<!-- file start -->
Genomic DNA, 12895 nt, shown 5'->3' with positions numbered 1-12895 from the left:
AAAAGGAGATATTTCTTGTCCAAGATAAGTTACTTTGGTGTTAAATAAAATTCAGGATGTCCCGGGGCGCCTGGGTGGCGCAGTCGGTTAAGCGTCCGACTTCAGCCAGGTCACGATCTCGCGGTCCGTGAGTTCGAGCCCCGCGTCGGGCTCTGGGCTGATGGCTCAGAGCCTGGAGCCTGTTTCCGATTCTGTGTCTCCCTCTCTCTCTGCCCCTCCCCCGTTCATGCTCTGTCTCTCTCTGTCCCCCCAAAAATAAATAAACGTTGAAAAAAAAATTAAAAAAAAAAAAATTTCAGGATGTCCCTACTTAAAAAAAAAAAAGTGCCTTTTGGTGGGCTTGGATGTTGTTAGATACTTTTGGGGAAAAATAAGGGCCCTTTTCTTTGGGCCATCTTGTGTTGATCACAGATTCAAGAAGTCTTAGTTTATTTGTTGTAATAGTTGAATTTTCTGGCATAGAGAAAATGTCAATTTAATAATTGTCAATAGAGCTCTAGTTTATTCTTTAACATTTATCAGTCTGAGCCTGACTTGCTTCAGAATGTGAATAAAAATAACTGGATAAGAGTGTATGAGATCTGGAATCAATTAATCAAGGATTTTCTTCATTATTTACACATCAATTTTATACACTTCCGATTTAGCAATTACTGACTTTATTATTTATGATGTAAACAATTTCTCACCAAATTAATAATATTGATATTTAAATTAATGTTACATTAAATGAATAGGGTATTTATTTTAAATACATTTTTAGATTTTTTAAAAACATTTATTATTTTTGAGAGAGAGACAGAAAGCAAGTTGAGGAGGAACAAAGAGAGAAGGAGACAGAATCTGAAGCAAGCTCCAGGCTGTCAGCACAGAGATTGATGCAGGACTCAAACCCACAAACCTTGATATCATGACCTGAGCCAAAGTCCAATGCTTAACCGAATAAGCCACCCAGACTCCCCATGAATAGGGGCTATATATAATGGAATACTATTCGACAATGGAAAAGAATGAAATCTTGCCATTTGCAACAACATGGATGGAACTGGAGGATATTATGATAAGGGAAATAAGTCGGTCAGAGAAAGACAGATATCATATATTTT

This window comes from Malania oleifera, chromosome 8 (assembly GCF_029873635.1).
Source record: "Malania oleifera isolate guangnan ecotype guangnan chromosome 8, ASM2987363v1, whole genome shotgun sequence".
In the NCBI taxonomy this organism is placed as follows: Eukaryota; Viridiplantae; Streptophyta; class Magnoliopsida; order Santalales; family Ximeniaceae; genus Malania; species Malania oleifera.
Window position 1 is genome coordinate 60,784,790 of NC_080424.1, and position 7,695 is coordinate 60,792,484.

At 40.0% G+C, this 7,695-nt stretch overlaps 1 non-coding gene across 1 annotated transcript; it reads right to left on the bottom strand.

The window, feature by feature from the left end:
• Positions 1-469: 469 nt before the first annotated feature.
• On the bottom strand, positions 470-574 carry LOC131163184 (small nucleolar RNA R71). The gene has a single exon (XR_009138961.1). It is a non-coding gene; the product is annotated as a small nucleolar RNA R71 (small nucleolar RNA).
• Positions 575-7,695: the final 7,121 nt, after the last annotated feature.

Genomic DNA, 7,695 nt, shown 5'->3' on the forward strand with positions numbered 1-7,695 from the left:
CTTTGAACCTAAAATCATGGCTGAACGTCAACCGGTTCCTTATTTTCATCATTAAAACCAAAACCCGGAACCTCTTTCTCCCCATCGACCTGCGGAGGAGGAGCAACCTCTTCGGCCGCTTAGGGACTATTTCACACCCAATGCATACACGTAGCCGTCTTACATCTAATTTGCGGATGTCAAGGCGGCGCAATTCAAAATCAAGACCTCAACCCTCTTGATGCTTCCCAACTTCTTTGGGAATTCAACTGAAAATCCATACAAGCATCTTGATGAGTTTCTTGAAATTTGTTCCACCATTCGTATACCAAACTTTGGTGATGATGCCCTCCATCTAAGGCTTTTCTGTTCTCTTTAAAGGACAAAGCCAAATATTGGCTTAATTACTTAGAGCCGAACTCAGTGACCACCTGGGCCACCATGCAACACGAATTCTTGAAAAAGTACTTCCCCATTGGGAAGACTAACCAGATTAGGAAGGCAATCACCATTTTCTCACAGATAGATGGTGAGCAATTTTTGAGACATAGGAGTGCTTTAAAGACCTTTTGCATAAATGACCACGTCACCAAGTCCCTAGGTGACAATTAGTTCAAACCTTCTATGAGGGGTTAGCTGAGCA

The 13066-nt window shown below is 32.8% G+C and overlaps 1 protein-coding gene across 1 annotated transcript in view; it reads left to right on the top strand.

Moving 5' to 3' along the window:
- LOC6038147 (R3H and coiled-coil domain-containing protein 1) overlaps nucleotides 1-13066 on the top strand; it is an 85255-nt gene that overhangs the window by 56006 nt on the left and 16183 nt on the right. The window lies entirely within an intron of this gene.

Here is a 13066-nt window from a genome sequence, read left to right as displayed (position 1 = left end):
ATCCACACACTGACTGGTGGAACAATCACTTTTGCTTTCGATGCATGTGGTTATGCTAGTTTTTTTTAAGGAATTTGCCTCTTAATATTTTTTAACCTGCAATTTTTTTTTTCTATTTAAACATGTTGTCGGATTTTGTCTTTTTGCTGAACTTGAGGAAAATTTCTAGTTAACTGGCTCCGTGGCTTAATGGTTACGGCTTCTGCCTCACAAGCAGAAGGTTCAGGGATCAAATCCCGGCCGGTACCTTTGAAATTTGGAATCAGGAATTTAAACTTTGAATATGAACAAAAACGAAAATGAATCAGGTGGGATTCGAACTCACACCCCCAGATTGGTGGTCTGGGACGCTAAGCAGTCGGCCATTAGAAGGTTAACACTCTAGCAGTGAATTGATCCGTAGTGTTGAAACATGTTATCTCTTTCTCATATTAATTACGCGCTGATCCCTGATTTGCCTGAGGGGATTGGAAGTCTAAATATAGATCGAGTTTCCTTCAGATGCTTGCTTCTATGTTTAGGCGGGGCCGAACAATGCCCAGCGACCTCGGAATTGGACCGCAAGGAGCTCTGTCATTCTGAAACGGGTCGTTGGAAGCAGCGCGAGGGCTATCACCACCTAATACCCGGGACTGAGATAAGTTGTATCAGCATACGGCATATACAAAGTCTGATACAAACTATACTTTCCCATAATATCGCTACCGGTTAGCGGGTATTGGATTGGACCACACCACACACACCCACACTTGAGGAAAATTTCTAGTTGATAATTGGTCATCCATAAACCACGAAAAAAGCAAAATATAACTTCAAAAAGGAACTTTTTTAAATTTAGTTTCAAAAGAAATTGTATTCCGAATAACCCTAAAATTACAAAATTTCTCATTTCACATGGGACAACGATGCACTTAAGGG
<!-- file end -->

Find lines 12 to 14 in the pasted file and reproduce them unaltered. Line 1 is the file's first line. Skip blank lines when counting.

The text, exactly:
Genomic DNA, 7,695 nt, shown 5'->3' on the forward strand with positions numbered 1-7,695 from the left:
CTTTGAACCTAAAATCATGGCTGAACGTCAACCGGTTCCTTATTTTCATCATTAAAACCAAAACCCGGAACCTCTTTCTCCCCATCGACCTGCGGAGGAGGAGCAACCTCTTCGGCCGCTTAGGGACTATTTCACACCCAATGCATACACGTAGCCGTCTTACATCTAATTTGCGGATGTCAAGGCGGCGCAATTCAAAATCAAGACCTCAACCCTCTTGATGCTTCCCAACTTCTTTGGGAATTCAACTGAAAATCCATACAAGCATCTTGATGAGTTTCTTGAAATTTGTTCCACCATTCGTATACCAAACTTTGGTGATGATGCCCTCCATCTAAGGCTTTTCTGTTCTCTTTAAAGGACAAAGCCAAATATTGGCTTAATTACTTAGAGCCGAACTCAGTGACCACCTGGGCCACCATGCAACACGAATTCTTGAAAAAGTACTTCCCCATTGGGAAGACTAACCAGATTAGGAAGGCAATCACCATTTTCTCACAGATAGATGGTGAGCAATTTTTGAGACATAGGAGTGCTTTAAAGACCTTTTGCATAAATGACCACGTCACCAAGTCCCTAGGTGACAATTAGTTCAAACCTTCTATGAGGGGTTAGCTGAGCA

The 13066-nt window shown below is 32.8% G+C and overlaps 1 protein-coding gene across 1 annotated transcript in view; it reads left to right on the top strand.